@PASNAPproud: These nurses are not spreading rumors, they are helping staff make informed decisions. Please see the proof provided that PASNAP is affiliated with the CNA. Being associated with CNA is not something I would be proud of. The hospital budget for nursing staff can be divided different ways. Hiring more staff, raising your wages, and giving you “better” benefits all costs a lot of money. What is going to be taken away from nursing so that the hospital can afford to grant your wishes? PTO time? Less increase when you challenge? Tuition reimbursement? Certification reimbursement? Do those things mean anything to you? I know many nurses who would not be happy to lose those privileges. For those who like to be considered professionals and who are dedicated to moving forward in this profession, many of us are willing to do what it takes to get the most out of our career. From what I can see, those contributing the least to this organization are demanding the most. Since you shared what you think you deserve, I’ll share that I deserve to work in a union free environment. I deserve to not have to hear staff complaining about salaries, comparing our wages to those in a large city which we are not living in. Have you priced real estate in Philly? You need to make more to afford to live there. Want to commute over an hour each way to work in a dirty city hospital? Be my guest…your SEPTA chariot awaits you. We have it pretty good at Reading. Our issues are not unlike other places. How disheartening that you would rather be owned by PASNAP then be a part of the Reading Hospital. Our hospital has a good reputation, but let PASNAP in and you can forget it. No contract suits everyone, which is why we don’t need one. I encourage pro-union staff to rethink why they became a nurse…why did you choose to work here and stay here? How have you made your work environment better, what have you done through your councils? Have you advanced in your profession? It’s not to late to change your mind and join the anti-union folks.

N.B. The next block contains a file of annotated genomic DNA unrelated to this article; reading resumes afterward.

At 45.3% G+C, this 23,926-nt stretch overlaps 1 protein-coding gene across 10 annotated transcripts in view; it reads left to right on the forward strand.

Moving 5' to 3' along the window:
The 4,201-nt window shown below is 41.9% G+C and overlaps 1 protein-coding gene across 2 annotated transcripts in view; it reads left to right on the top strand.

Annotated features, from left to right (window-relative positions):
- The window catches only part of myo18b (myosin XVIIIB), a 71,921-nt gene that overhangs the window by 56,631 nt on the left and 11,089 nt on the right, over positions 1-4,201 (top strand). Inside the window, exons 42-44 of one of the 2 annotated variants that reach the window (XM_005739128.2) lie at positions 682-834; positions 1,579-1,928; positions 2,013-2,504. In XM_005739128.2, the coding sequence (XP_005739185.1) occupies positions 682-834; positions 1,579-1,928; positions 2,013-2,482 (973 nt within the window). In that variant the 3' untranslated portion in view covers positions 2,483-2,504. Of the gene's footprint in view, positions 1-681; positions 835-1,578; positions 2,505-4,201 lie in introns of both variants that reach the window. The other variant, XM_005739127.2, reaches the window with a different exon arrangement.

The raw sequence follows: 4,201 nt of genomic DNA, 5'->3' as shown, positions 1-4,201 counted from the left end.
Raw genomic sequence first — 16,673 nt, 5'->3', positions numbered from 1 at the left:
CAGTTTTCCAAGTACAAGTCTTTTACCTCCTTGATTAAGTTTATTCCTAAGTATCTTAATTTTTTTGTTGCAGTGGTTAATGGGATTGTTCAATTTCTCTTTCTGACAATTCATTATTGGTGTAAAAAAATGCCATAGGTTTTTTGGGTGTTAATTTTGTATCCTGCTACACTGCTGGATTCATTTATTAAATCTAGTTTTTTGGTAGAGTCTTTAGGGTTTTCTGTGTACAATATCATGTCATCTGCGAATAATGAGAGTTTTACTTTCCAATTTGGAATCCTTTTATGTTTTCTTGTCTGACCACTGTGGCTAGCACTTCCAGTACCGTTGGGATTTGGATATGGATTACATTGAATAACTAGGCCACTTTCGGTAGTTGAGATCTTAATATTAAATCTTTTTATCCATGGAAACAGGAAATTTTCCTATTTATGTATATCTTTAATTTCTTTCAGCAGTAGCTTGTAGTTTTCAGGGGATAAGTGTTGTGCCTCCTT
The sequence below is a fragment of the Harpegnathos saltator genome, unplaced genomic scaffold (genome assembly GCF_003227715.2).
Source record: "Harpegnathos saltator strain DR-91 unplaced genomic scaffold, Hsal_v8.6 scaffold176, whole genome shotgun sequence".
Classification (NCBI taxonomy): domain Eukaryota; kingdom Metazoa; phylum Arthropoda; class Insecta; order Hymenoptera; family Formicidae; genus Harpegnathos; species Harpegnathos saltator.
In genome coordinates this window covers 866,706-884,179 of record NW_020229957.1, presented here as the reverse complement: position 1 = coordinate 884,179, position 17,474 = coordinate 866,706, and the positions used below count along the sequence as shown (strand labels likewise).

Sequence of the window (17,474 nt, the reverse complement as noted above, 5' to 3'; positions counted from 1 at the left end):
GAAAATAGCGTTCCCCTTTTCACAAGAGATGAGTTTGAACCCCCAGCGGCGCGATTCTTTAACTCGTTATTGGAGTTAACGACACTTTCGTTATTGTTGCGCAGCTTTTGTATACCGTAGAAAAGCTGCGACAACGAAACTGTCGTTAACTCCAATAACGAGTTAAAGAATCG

• Melissa RN October 16, 2013 at 19:17 #